This is a (exploratory) computational project. The soap froth was created by injecting bubbles into a chamber formed by two rectangular plates which are 0.16cm. From the moment the soap froth was created, a camera is employed to take a snapshot of the froth every 10 minutes. The details of the experiment can be found here: http://link.aip.org/link/doi/10.1063/1.59943. I did not participate in the experiment.

The data from the experiment include, for each bubble on the froth in a particular snapshot, area, perimeter, number of edges, the id of neighbors in unknown order (every bubble has a unique id, but the id was not tracked over time), lengths of edges in unknown order, xy coordinates of the vertices in unknown order.

My task is to find a way to calculate (or estimate) the change of Helmholtz free energy as a function of time and hence also the change of entropy. The 1st problem is how to calculate the internal energy of the soap froth. An obvious part of the internal energy is the internal energy of the gas phase treated as ideal gas. (is it justified to approximate it as ideal gas?) The 2nd part in the internal energy of the soap froth should be the surface energy, which is

$$ 0.5\sum_i\langle l\rangle_i\,z\lambda A_i, $$ where the sum is over all bubbles in the froth, $\langle l\rangle_i$ is the average edge length for an individual bubble $i$, $z$ is the space between the two plates, $A_i$ is the area of bubble $i$ (such that $zA_i$ is the volume of bubble $i$), and $\lambda$ is the surface tension per unit length.

In the experiment, the excess fluid was allowed to flow into the slots of the chamber. I am not sure if the excess fluid contributes significantly to the internal energy. Is there any other significant contribution to the internal energy? Can it be computed from the data?

The calculation of the entropy part sounds even more remote to me. I only know how to compute the ideal gas entropy.

In the calculation, I assume the pressure is uniform inside individual bubble. Even then the estimation of the pressure is not easy. In principle, we can deduce the pressure difference any two neighboring bubbles given the length of the share curved edge and the two shared vertices. (of course one will also have to which bubble has higher pressure) But the resolution of the data is not very large, so there can be considerable error in the estimation, and what's worse is I have a hard time to identify (from the list of curved edge lengths) the correct edge length between two given bubbles. A very crude way is to assume the pressure outside a given bubble to be the atmospheric pressure, and the pressure inside the given bubble is larger than the atmospheric pressure if its number of sides is less than 6, the pressure lower than the atmospheric pressure if its number of sides is larger than 6. And the magnitude of pressure difference is estimated by its average edge length. That is, $$ P(i)=P_0+\dfrac{\lambda\alpha(n_i)}{\langle l\rangle_i}, $$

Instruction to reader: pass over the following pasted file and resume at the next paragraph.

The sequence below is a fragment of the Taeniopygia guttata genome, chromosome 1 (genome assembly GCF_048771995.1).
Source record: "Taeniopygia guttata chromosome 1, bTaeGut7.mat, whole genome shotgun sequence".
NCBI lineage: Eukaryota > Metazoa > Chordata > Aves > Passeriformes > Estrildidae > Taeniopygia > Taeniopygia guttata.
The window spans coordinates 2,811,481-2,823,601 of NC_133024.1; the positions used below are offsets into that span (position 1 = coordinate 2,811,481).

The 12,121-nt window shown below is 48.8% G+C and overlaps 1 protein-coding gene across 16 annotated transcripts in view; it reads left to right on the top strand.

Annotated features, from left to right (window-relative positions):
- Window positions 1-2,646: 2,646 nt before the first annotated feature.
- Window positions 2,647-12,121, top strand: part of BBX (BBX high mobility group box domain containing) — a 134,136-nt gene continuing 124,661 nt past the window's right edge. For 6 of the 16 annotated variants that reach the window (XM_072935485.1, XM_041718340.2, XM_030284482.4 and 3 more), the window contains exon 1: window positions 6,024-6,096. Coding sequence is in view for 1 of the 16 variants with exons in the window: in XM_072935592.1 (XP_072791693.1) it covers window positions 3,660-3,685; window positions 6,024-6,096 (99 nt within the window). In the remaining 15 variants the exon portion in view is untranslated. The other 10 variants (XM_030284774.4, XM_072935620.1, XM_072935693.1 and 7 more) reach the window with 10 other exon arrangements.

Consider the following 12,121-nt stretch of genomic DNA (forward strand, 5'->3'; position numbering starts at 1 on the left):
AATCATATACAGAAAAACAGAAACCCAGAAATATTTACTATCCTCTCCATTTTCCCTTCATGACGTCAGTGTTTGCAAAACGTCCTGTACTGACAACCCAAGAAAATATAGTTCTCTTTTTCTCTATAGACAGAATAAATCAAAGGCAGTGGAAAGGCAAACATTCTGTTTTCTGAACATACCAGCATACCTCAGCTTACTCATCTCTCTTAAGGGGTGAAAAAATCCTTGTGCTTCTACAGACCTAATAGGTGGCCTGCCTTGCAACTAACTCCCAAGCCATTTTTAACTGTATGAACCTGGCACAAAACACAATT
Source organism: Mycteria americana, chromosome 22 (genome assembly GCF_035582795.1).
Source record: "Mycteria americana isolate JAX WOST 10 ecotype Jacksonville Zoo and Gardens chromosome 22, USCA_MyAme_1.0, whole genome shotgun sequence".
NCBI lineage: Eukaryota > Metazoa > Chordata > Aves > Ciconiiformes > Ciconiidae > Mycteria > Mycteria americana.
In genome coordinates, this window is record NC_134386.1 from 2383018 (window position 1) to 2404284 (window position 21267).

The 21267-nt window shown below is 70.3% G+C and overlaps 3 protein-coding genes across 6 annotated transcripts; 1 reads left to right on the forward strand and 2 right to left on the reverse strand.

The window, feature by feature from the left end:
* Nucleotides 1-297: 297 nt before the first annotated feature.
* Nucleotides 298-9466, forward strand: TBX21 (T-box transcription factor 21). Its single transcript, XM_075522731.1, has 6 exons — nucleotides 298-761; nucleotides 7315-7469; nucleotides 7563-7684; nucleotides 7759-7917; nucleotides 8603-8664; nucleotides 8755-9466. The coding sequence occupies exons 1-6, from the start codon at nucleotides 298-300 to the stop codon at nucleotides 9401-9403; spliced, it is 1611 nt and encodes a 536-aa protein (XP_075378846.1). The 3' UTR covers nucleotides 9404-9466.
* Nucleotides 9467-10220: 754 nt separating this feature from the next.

where $\alpha=\dfrac{2\pi}{n}-\dfrac{\pi}{3}$ and $n_i$ is the number of sides of bubble $i$.

In summary, the non-computational questions are:

1) Is the internal energy calculation scheme reasonable? Are there any other contributions to the internal energy?

2) What contributes to the entropy of the soap froth besides the ideal gas entropy?

3) Is the pressure approximation reasonable? Or is there a way to tell whether the approximation scheme is reasonable or not?

  • $\begingroup$ The FAQ states that computational physics questions should be asked at scicomp.stackexchange.com. You might get a better response there. $\endgroup$ Jan 1, 2013 at 16:57
  • 2
    $\begingroup$ Also, you could summarize the (non-computational) physics questions that you have at the end of the post, because even after reading the whole post I'm a little confused about what exactly your problem is. $\endgroup$
    – Kitchi
    Jan 1, 2013 at 18:20
  • $\begingroup$ This sounds like it might be more of a physics question than a computational question, making it appropriate here, but like Kitchi said, it's hard to tell because I'm not entirely sure what you're asking. wdg, could you edit the question to make that more clear? Once you do, if this is a computational question of the sort that would be off topic here, we'll migrate it to Computational Science - no need to repost it there. $\endgroup$